China's Other Crisis

New York Sun Editorial

While Asia-watchers are focused on the crisis at Tibet, a drama is quietly unfolding on Communist China's opposite flank, the free Chinese republic on Taiwan, which is preparing for a presidential election scheduled for Saturday. In 1996's election, China responded with days of missile "tests" in advance of the plebiscite. The "tests" consisted of lobbing missiles in the direction of the people who were about to vote. President Clinton responded by sending two carrier battle groups toward the Taiwan Strait.

Were China to lash out at Taiwan on the eve of the election at the same time that it is murdering Tibetans in Lhasa, it would test the patience of the international community — and, particularly, the American public — to the breaking point. The election in Taiwan pits Ma Ying-jeou of the Koumintang Party and Frank Hsieh of the Democratic Progressive Party. The KMT's position is that once China is open and democratic, then unification of Taiwan and the mainland might be discussed. The DPP favors permanent independence.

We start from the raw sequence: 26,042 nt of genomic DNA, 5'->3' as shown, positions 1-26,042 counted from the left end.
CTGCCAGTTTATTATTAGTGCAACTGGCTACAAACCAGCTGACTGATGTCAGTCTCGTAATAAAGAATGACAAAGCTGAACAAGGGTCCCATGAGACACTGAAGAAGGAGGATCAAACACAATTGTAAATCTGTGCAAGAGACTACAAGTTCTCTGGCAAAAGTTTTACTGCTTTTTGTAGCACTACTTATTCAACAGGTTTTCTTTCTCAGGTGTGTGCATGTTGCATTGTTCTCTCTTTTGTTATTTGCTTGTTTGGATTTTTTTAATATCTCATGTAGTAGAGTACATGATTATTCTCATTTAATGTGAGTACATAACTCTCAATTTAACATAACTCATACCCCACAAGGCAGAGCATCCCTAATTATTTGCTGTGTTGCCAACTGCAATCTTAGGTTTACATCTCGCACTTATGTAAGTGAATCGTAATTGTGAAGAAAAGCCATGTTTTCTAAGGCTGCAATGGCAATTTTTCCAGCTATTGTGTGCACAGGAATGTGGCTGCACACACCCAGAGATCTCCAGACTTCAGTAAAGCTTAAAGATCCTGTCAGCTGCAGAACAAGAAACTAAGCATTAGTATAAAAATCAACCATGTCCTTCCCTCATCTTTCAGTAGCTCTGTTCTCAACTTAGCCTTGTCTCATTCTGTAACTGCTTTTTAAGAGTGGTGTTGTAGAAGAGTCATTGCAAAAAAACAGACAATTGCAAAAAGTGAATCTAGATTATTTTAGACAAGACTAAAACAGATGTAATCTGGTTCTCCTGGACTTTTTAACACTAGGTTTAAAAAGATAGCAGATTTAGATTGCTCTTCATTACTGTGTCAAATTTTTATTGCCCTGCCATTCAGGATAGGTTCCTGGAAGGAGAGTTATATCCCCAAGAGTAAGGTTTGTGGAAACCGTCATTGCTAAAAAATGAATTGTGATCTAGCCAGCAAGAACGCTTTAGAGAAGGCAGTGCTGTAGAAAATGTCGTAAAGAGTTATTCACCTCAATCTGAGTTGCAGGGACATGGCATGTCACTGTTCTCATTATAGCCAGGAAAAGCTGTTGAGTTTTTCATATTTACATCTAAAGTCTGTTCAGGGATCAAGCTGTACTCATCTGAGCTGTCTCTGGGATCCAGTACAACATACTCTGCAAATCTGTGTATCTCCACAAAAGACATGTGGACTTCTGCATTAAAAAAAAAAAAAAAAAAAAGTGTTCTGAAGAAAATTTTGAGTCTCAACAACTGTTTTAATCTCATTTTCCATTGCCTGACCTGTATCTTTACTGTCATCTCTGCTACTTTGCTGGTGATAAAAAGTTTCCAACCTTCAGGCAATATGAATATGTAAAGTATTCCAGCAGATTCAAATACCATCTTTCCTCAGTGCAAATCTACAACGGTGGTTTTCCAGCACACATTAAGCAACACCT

The election also features ballot questions on whether Taiwan should seek membership in the United Nations under the name Taiwan or under some other name, such as Chinese Taipei, the name under which Taiwan participates in the Olympics. Secretary of State Rice has called that referendum "provocative" and said it "unnecessarily raises tensions in the Taiwan Strait, and it promises no real benefits for the people of Taiwan on the international stage."

So much for the Bush administration's backing of democracy and respecting its friends, though Ms. Rice's deputy, John Negroponte, who heads the administration's "senior dialogue" with the communist regime, backed off that position somewhat in a recent interview with the Council on Foreign Relations, saying that America has told the Chinese communists "that they shouldn't try to deprive Taiwan of all of its political space. For example, there are institutions, global institutions, that don't require being a state to have membership. We think Beijing can afford to be a little bit more generous toward Taiwan in regard to some of those organizations."

A Zogby poll earlier this month of 1,072 Taiwanese adults found 85% support the Taiwanese government petitioning for membership in the United Nations. If the Bush doctrine is to support the spread of freedom and democracy, discouraging a democratic referendum seems a contradiction. If Communist China does decide the election is a moment for missile tests, it will be a sign that what disturbs it about Taiwan is not the idea of a renegade province declaring independence, but the democracy itself — the idea that the people of Taiwan are having a voice in their own government, a voice that is denied to the Chinese imprisoned on the mainland.

Copyright © 2008 New York Sun

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